By Joseph Barrios

Arizona Daily Wildcat

Materialism leads to ethical violations in research, an ASU business professor said yesterday.

As part of Ethics Day at the University of Arizona, Marianne Jennings, a professor at the Arizona State University College of Business, gave lectures on how ethics should be remembered in all aspects of research.

She also held a special session for campus administrators and a presentation focusing on ethical issues in medical and scientific research.

Jennings, who teaches business ethics at ASU, said such issues can occur in any area of study where research is involved.

"There's too much focus on materialism," Jennings said. "That commitment to the work ethic is critical."

Jennings cited doctors who falsify insurance records to lower bills for patients and justify it by saying other doctors falsify records. She also cited scientific research results that are falsified to form conclusions that reflect favorably on the research.

Institutions rely on excuses like "Everybody does it," "If we don't do it, someone else will," and "It doesn't really hurt anyone," to justify unethical actions, Jennings said.

"It's a cop out to say it doesn't really hurt anybody," said Charles Geoffrion, associate vice president for research. "She makes the point that ethics should come from the top down."

Geoffrion, who served as head of the UA Committee on Ethics and Commitment, and said there has not been a major breach of ethics in UA research in at least the past four years. But, he said, he is aware of breaches of ethics on other campuses and in other situations.

Geoffrion cited Bonetta J. Evans, 33, who was sentenced to seven years in prison on April 11 for stealing $144,000 from the UA Dermatology section, in the department of Internal Medicine. Evans was an administrative assistant in the section.

But employees can be hesitant about exposing unethical actions because they either do not realize the actions are unethical or fear for repercussions against them, Jennings said.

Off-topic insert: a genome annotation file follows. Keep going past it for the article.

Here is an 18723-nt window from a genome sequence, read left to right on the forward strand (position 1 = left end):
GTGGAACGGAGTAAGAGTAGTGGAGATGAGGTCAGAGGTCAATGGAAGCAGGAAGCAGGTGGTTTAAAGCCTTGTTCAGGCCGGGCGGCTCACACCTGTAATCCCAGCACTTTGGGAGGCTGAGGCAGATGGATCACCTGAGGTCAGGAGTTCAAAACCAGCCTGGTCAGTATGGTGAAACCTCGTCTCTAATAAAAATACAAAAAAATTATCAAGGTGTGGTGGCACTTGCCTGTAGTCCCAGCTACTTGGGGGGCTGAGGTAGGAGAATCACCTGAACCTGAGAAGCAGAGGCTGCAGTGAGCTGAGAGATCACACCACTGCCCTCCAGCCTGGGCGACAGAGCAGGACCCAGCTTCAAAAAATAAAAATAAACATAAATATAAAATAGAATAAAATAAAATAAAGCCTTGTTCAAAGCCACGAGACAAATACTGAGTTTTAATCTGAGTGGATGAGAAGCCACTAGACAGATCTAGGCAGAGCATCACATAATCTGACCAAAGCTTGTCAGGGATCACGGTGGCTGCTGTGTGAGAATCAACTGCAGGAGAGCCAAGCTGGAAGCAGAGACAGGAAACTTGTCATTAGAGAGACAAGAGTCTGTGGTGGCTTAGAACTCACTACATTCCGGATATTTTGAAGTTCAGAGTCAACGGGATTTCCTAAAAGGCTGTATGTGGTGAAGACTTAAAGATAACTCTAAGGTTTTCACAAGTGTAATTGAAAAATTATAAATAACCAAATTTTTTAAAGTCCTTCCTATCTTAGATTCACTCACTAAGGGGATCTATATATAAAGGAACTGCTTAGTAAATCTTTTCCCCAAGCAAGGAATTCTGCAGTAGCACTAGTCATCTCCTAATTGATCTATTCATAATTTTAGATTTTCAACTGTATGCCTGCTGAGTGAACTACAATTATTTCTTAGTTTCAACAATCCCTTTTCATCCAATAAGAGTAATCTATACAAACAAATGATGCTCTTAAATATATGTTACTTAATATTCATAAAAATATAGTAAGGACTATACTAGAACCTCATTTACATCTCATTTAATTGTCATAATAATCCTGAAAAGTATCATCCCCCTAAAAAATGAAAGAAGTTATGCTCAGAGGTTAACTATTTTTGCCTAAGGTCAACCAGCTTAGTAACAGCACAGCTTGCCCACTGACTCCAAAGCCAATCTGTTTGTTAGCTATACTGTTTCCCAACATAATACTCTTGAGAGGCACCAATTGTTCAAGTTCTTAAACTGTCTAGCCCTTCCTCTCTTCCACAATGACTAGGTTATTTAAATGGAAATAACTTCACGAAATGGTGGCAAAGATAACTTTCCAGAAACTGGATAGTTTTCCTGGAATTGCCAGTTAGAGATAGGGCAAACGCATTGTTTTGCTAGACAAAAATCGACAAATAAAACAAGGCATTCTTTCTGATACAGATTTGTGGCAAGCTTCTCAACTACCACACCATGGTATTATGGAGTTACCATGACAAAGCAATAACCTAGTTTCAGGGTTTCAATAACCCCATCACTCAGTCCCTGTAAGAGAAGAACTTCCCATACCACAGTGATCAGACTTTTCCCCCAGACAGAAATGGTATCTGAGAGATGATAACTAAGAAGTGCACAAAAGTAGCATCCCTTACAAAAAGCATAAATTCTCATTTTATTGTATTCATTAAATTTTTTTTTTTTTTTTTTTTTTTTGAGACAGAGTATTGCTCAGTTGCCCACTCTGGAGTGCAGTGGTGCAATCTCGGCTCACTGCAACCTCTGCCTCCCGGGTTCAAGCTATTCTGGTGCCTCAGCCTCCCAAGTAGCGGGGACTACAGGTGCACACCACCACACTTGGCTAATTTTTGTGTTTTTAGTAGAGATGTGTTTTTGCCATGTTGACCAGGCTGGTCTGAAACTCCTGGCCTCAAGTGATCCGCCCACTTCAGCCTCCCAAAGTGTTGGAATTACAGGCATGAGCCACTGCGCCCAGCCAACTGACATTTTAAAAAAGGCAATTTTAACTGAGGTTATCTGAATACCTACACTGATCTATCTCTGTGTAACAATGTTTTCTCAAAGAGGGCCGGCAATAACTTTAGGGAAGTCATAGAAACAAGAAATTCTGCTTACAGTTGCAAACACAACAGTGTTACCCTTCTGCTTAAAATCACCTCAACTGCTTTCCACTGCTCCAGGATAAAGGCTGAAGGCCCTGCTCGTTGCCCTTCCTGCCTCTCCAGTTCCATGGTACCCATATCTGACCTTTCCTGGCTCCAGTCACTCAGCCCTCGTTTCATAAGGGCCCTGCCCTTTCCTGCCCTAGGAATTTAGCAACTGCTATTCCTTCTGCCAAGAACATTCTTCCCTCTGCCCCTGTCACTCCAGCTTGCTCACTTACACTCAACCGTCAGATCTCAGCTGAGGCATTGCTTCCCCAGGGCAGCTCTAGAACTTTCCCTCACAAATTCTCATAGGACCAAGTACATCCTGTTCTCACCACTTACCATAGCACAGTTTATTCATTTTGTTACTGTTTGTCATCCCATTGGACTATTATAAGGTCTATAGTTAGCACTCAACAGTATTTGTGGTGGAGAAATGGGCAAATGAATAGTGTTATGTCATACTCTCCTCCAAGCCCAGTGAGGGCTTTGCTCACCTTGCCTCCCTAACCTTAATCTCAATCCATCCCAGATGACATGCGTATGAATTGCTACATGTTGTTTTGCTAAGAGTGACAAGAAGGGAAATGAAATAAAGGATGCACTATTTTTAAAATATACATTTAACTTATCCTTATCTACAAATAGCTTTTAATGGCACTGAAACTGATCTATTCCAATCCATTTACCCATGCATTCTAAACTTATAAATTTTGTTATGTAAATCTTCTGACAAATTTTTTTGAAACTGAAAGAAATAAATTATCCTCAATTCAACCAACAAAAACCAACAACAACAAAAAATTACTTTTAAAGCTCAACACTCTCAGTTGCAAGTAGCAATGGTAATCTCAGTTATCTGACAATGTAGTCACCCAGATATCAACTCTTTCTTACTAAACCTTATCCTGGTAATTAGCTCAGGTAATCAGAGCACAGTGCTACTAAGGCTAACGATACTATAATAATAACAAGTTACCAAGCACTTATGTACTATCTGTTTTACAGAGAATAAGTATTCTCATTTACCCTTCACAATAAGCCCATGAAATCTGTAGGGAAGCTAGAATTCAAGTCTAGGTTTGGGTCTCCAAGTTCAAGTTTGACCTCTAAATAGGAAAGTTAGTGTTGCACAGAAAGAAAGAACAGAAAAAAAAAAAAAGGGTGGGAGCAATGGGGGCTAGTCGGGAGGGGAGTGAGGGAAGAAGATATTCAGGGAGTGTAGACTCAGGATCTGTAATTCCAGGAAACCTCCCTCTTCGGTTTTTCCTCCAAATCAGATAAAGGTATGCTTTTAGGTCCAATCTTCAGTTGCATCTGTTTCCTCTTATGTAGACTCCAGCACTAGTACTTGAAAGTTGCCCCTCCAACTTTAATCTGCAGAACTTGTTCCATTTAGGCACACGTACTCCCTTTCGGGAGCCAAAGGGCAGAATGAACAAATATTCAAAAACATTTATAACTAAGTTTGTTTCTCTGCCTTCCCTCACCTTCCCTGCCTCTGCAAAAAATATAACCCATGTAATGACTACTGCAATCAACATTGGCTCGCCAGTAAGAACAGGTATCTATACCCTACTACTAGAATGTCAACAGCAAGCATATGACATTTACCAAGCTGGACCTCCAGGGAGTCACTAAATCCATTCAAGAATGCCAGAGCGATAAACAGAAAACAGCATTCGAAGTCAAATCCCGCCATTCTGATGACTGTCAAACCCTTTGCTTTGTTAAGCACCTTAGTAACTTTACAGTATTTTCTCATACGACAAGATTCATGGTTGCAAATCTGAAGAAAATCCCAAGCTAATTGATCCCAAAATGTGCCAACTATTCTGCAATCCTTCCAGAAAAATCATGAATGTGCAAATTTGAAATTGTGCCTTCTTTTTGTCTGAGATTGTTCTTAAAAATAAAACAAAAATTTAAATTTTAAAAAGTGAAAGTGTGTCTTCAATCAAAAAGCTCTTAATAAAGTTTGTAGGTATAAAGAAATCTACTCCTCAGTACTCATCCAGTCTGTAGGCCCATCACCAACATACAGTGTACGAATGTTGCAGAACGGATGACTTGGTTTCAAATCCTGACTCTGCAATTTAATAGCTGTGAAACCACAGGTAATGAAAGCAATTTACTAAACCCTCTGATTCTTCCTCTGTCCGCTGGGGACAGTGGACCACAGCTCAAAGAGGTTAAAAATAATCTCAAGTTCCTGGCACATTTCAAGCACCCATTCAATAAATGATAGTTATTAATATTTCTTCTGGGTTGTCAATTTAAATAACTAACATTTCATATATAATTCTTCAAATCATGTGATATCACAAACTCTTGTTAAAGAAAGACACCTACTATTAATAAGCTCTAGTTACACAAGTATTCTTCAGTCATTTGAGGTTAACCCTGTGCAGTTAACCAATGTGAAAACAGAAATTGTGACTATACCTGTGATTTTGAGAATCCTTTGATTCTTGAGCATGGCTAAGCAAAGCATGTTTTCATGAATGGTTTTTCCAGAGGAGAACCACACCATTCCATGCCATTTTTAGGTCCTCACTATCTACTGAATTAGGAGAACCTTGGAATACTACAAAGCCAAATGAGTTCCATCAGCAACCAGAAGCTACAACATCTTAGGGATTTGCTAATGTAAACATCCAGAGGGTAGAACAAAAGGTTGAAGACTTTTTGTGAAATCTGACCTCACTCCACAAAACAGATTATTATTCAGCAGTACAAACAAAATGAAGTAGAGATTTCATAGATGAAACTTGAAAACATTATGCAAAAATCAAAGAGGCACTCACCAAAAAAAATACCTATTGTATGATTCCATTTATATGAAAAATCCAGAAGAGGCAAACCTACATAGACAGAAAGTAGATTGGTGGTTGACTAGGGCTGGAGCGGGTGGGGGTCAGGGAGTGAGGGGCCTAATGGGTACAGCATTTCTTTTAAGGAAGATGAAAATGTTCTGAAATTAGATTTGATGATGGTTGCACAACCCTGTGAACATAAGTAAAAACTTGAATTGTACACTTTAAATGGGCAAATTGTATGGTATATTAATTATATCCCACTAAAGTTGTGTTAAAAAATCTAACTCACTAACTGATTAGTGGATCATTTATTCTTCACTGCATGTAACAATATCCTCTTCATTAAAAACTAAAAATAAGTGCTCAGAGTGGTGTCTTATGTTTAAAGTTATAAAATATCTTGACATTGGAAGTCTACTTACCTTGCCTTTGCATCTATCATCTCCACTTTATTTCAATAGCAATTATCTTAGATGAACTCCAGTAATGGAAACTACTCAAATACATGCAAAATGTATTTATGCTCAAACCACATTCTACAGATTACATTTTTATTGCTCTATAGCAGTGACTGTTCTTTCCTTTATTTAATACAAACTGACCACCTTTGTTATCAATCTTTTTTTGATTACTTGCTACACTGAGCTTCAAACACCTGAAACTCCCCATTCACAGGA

Despite federal laws that protect "whistle-blowers," Jennings said employees are persecuted for exposing unethical actions accepted by other employees. The employees may retain their jobs, but then are mistreated by fellow employees, she said.

Karen Kravits, clinical research specialist at the Arizona Cancer Center, said employees there are sent office supplies by pharmaceutical companies with company logos on them.

"Their big thing is perks," Kravits said. "If you're super ethical, do you take this pen and pad of paper? Although it's not truly unethical, it is to their advantage."

There has been a rise in unethical activity in research institutions across the country, Jennings said. She said she hoped the trend has peaked.

Jennings said she had a personal experience when she and her husband were having fertility problems and she looked into whether or not her insurance would pay for in-utero fertilization.

A doctor told Jennings it would if he falsified insurance documents. She said she never had to address the concern, however.

"My son Sam came along quite accidentally," Jennings said. Read Next Article